PARKINSON'S ACTION NETWORK ANNOUNCES $75,000 IN TWO NEW ADVOCACY PRIZES FOR RESEARCHERS
The Parkinson’s Action Network (PAN) has established two new prizes to honor outstanding advocacy in the scientific community:
Parkinson’s Action Network Researcher Advocacy Prize is a $50,000 prize supported by UCB and to be given to an established Parkinson’s disease researcher in the U.S. who has excelled in biomedical research advocacy and community outreach. To be eligible, nominee must be a current recipient of an NIH Research Project Grant (R01) or equivalent as the principal investigator (PI) in the field of Parkinson’s disease.
Parkinson’s Action Network Postdoctoral Advocacy Prize, a $25,000 prize supported by Teva CNS, will be given to a postdoctoral Parkinson’s disease researcher in the U.S. who has excelled in biomedical research advocacy and community outreach. To be eligible, nominee must be a postdoctoral Parkinson’s disease researcher (Ph.D.s = 5 years from earning degree; M.D.s = 5 years from completion of residency or fellowship training) who has excelled in biomedical research advocacy and community outreach.
“PAN’s advocacy prizes are precisely what is needed to change the culture of institutions, many of which don’t encourage their faculty members to engage with the public,” said John Porter, chair, Research!America. “That culture must change, and PAN is leading the way,” he added.
“Now more than ever before, we need strong federal biomedical research funding and policy support for people with Parkinson’s, and advocacy is critical to making our voices heard,” said PAN CEO Amy Comstock Rick.
“Researchers who work day in and day out on understanding Parkinson’s disease so that we may one day find a cure are tremendously important voices in the national discussion about the importance of biomedical research. In creating these two new prizes, we hope to encourage researchers and scientists to become more engaged, vocal advocates. We are grateful to Teva CNS and UCB for their pioneering support of our organization, and in making it possible for us to fund these prizes,” Rick added.
Nominated researchers should have advocacy experience which includes, but is not limited to:
- Meeting with, writing, emailing, or calling Members of Congress or state or local policy makers regarding legislative issues that are important to the Parkinson’s community;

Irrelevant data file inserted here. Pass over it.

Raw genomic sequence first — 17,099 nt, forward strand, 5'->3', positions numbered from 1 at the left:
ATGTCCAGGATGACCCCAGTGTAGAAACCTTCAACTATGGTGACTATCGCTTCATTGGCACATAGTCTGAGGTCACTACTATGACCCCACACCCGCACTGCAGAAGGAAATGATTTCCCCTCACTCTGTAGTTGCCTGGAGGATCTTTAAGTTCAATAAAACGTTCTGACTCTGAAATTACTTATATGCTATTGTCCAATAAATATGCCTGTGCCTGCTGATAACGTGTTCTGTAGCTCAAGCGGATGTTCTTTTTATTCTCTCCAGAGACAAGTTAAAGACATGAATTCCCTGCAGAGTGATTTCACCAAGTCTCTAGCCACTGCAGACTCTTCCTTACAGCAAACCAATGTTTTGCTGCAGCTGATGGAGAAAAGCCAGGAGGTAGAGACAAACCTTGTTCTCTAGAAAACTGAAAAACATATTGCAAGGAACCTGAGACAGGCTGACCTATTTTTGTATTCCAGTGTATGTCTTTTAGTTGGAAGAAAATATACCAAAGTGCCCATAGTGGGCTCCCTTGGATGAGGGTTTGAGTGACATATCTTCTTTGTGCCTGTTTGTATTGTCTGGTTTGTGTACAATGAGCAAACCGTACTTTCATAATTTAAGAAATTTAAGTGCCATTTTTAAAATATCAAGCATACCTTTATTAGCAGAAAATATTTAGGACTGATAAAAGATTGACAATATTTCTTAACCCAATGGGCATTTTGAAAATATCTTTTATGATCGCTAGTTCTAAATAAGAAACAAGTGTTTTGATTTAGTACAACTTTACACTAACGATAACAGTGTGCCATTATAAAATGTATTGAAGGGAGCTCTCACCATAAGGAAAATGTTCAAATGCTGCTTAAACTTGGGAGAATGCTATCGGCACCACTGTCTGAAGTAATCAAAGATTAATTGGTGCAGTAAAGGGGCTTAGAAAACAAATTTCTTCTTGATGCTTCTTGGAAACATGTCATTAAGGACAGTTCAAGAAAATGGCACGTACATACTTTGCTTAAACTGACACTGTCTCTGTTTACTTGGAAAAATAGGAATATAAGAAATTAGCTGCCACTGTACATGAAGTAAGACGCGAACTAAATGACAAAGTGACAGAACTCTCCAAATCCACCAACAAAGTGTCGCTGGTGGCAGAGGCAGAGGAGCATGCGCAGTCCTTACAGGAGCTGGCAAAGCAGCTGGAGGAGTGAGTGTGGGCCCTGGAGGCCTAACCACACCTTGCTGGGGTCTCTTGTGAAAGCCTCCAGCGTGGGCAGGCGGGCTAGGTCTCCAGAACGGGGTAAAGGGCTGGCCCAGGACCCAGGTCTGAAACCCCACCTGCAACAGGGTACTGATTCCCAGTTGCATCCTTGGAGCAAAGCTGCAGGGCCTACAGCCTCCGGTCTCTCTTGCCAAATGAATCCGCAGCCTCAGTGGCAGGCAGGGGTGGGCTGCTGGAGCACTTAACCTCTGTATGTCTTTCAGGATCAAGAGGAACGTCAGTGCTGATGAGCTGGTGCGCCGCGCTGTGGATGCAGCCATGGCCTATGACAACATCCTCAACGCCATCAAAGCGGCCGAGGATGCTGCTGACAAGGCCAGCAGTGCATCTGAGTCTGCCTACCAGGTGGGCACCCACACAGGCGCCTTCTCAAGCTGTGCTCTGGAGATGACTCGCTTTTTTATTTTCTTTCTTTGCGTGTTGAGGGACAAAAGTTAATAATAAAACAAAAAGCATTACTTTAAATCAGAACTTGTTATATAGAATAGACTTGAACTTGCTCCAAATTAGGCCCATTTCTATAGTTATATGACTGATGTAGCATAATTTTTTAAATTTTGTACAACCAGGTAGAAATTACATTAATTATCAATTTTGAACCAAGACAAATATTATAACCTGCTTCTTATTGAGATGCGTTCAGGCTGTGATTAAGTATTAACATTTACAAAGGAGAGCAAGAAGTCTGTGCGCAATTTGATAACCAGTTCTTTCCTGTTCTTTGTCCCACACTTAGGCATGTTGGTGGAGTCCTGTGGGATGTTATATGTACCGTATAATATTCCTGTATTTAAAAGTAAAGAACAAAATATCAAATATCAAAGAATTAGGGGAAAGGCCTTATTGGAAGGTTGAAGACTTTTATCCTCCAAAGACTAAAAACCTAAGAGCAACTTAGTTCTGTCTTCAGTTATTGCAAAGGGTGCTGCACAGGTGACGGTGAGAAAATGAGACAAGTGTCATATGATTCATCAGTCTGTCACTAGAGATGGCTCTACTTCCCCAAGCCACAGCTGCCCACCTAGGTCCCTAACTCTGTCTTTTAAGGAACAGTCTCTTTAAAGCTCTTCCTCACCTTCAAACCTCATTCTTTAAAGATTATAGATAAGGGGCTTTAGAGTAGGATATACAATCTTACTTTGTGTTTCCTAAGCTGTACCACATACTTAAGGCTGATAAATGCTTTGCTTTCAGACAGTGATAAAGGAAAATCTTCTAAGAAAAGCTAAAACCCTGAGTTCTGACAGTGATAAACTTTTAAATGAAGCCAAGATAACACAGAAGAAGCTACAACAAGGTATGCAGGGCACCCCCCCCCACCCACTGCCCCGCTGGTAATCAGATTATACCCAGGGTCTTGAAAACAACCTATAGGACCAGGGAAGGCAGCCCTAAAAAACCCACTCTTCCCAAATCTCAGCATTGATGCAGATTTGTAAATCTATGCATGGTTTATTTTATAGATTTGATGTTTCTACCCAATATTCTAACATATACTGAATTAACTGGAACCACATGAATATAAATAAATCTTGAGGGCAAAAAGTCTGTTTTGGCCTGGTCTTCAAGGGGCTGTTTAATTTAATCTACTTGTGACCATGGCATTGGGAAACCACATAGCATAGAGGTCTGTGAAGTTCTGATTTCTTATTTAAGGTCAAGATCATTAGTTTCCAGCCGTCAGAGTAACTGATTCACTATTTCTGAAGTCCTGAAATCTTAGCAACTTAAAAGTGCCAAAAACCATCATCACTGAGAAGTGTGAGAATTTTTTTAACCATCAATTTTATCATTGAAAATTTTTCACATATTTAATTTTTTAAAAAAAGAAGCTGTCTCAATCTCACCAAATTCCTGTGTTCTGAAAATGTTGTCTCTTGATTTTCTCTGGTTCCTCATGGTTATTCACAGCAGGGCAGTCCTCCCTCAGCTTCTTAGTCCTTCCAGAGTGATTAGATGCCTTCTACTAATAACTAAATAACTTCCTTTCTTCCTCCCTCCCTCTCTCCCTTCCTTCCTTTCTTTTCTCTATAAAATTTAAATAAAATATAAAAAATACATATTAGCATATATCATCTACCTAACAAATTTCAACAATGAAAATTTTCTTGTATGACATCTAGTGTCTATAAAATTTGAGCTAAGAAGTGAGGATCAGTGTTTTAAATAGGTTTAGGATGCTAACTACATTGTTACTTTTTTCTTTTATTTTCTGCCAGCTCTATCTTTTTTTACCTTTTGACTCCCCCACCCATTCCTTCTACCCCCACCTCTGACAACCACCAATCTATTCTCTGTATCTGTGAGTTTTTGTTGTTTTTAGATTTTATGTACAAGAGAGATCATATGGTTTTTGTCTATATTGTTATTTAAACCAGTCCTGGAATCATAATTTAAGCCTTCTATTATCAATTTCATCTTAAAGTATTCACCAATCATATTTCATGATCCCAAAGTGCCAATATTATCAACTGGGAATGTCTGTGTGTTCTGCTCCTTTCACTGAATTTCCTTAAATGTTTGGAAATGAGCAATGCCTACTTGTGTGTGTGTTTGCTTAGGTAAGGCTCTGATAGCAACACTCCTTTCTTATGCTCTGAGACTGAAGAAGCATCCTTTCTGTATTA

- Speaking to a lay audience such as a Parkinson’s support group, other community groups, or a local high school about your research, Parkinson’s disease, or the role of basic and translational research in therapy development and the importance of federally funded biomedical research;
- Working with community health organizations such as local hospitals, neurology offices, or senior centers to raise awareness of Parkinson’s disease; and
- Submitting Parkinson’s-related Letters to the Editor or articles for the public in local newspapers or newsletters.
Call for Nominations
The Call for Nominations and the nomination forms are available here:
For more information about this initiative, please contact Elizabeth Kwasnik at email@example.com or call 202.638.4101 x111. Nominations will be accepted through July 9, 2012.
The prizes will be presented at PAN’s annual Morris K. Udall Awards Dinner in Washington, D.C. on October 3, 2012. The Parkinson’s Action Network Researcher Advocacy Prize is funded by a grant from UCB. The Parkinson’s Action Network Postdoctoral Advocacy Prize is supported by Teva CNS as part of its Platinum sponsorship of PAN’s annual Morris K. Udall Awards Dinner.
About the Parkinson’s Action Network
The Parkinson’s Action Network (PAN) is the unified voice of the Parkinson’s community advocating for better treatments and a cure. In partnership with other Parkinson’s organizations and its powerful grassroots network, PAN educates the public and government leaders on better policies for research and an improved quality of life for people living with Parkinson’s. For more information about PAN, go to parkinsonsaction.org.